Why Apple’s Active Calories don’t add up (and how you can change that)

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In Apple's fitness apps, active calories are not the same as Move ring calories.
In Apple's fitness apps, active calories are not the same as Move ring calories.
Photo: Graham Bower/Cult of Mac

Have you ever noticed that some of your workout data is missing from the Health app on your iPhone?

Apple’s Health app is designed to provide a central hub for all your fitness apps to save and share their data. You might assume this means all your Active Calories are added together, regardless of which app you use to log them. But the truth is not that simple — although you can tweak some hidden settings to customize what you see.

I discovered this after introducing HealthKit support to my fitness app, Reps & Sets, which I develop with my partner Martin Algesten. Our users started asking us why their calories were not showing up.

When we looked into the issue, we found a bug (ahem — for which a fix is coming soon). But it turned out this was not the only problem. There is a more fundamental issue with how the Health app shows calories.

Where are all my calories going?

When you log a workout using an app that supports HealthKit, you can choose to save your Active Calories in Apple’s Health app, where they will appear in the “Show All Data” list.

The sum of all the calories listed for a given day, however, may not correspond to the total that appears on the Active Calories graph. Furthermore, if you are also using an Apple Watch, any calories added from third-party apps are probably not included in the totals.

This is the problem many Reps & Sets users were encountering, and I set out to discover why.

Geek warning: We’re about to get down to the nitty-gritty of HealthKit….

Why not all calories count

The Health app gets calorie data from a variety of sources: your iPhone’s built-in M8 motion coprocessor, your Apple Watch (if you have one) and third-party apps via HealthKit.

The reason it can’t just add all these calories together is that some of them may be duplicates. For example, your Apple Watch continually monitors the calories you are burning through movement. If you log a workout using a third-party app like Reps & Sets while wearing your Apple Watch, you will have effectively logged the same workout twice.

If the Health app were to simply add all the data from both workouts together, it would double-count your calories and give you a misleading total for your daily calories burned.

The Health app’s hidden priorities

To solve this problem, the Health app prioritizes its data sources. By default, any calories you enter manually take top priority, followed by data from your Apple Watch, then your iPhone’s M8 coprocessor and, finally, from third-party apps via HealthKit.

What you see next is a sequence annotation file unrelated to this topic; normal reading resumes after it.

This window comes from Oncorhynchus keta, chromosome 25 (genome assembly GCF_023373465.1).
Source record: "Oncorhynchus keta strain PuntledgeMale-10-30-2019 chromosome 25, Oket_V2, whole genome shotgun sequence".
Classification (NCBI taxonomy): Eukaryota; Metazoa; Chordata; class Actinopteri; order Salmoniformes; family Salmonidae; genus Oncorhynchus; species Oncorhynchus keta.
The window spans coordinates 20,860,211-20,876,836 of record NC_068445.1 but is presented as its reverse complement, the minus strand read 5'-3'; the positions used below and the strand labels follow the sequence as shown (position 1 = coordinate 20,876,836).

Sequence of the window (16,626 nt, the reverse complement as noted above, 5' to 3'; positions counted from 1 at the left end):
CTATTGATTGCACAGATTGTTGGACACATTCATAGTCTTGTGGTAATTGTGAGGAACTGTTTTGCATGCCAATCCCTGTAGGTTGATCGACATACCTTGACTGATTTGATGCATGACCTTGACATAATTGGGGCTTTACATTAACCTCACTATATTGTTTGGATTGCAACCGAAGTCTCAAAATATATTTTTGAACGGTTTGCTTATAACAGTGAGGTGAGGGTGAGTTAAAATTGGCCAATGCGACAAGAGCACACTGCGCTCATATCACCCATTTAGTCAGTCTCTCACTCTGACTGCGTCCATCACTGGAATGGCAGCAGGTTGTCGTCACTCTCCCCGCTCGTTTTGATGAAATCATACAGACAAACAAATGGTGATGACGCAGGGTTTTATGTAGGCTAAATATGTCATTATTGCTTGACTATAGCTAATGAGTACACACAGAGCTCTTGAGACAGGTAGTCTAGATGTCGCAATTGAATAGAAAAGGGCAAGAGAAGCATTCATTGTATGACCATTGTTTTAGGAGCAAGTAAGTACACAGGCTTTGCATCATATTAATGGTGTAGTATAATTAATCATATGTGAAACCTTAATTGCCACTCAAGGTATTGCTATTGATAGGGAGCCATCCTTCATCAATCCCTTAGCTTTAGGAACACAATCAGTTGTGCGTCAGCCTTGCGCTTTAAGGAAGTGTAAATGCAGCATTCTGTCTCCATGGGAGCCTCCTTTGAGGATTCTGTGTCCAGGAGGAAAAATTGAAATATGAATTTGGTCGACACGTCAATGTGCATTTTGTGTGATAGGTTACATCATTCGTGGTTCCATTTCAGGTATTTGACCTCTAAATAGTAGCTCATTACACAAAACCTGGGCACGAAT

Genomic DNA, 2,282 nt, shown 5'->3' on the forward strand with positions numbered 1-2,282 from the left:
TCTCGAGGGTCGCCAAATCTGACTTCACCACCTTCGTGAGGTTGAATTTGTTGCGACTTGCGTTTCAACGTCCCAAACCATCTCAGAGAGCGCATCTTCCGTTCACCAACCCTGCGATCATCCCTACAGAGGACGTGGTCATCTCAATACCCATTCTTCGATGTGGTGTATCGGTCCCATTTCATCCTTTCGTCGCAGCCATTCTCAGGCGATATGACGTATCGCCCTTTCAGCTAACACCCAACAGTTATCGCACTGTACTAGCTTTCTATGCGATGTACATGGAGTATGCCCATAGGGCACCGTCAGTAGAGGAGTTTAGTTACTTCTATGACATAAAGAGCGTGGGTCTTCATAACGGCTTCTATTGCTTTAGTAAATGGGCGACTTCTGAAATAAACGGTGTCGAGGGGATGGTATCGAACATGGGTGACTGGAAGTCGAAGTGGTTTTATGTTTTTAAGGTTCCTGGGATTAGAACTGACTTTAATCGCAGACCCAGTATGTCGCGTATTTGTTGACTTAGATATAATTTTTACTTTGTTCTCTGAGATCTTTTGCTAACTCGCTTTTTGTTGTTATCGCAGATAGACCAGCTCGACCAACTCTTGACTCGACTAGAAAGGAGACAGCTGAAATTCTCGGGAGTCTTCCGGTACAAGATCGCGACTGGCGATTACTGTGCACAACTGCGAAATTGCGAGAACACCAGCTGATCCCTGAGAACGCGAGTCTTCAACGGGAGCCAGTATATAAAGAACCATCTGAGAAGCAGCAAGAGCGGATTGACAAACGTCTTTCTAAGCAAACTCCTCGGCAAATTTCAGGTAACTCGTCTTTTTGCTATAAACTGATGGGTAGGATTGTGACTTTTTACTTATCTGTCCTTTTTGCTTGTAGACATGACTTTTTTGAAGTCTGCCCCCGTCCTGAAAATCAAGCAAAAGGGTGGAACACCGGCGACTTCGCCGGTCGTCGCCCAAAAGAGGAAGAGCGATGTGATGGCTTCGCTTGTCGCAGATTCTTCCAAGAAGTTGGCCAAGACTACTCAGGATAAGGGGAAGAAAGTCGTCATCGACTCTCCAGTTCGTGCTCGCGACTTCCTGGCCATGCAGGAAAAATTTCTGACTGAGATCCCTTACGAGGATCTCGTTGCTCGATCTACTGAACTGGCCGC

This means that when you are using an Apple Watch, data from third-party fitness apps will not be included in your Active Calorie totals, even though they still show up when you select “Show All Data.”

How to prioritize your data sources in the Health app
How to prioritize your data sources in the Health app.

Managing your data sources

The good news is that you can change the way Health prioritizes its sources, although this option is very well-hidden. You will have to hunt to find it: It’s located under a menu option rather counterintuitively called “Share Data.”

On the Share Data screen you’ll find a list of Data Sources. By tapping the Edit button (at top right), you can reorder these sources, allowing you to give third-party apps a higher priority than your Apple Watch.

This may radically alter your Active Calories totals. The Health app continues to use data from your Apple Watch, but it now attempts to combine it intelligently with the third-party data you have prioritized.

So if calories from your third-party apps were missing, this feature allows you to reinstate them.

However, having played with these settings for a while, I still have not managed to work out how Apple is doing the math to combine these calorie sources. The numbers simply don’t add up – presumably because the app is trying to compensate for double-counting. So I have no idea how accurate these totals really are.

Active calories are not the same as Move ring calories

Another source of calorie confusion is that the Active Calories total in the Health app is not the same as the Move ring calories total in the Apple Watch’s Activity app.

This is because, unlike the Health app, the Activity app does not include data from multiple sources — it only uses data from your Apple Watch.

When watchOS 2 hits later this year, third-party apps will be able to add calories to the Move ring, but there will be some important limitations. Calories are only added from Watch apps using the new Workout API, which is restricted to the same exercise types supported by the built-in Workout app. So calories added from other types of fitness apps still won’t contribute to your Move ring total.

Is it too simple?

When users of my app ask me what has happened to their calories, I can explain all this. But I shouldn’t have to.

Apple strives to make its products simple and intuitive to use. But sometimes this results in oversimplification, and I believe that is what has happened with Active Calories in the Apple fitness app ecosystem. Cupertino’s coding wizards successfully hid the complexity of calculating calories, but in doing so they created a new problem.

As a result, the Health and Activity apps can provide conflicting estimates of calories burned. And that is neither simple nor intuitive.

NB: In iOS 9, Active Calories has been renamed Active Energy, which can be measured in calories or kilojoules.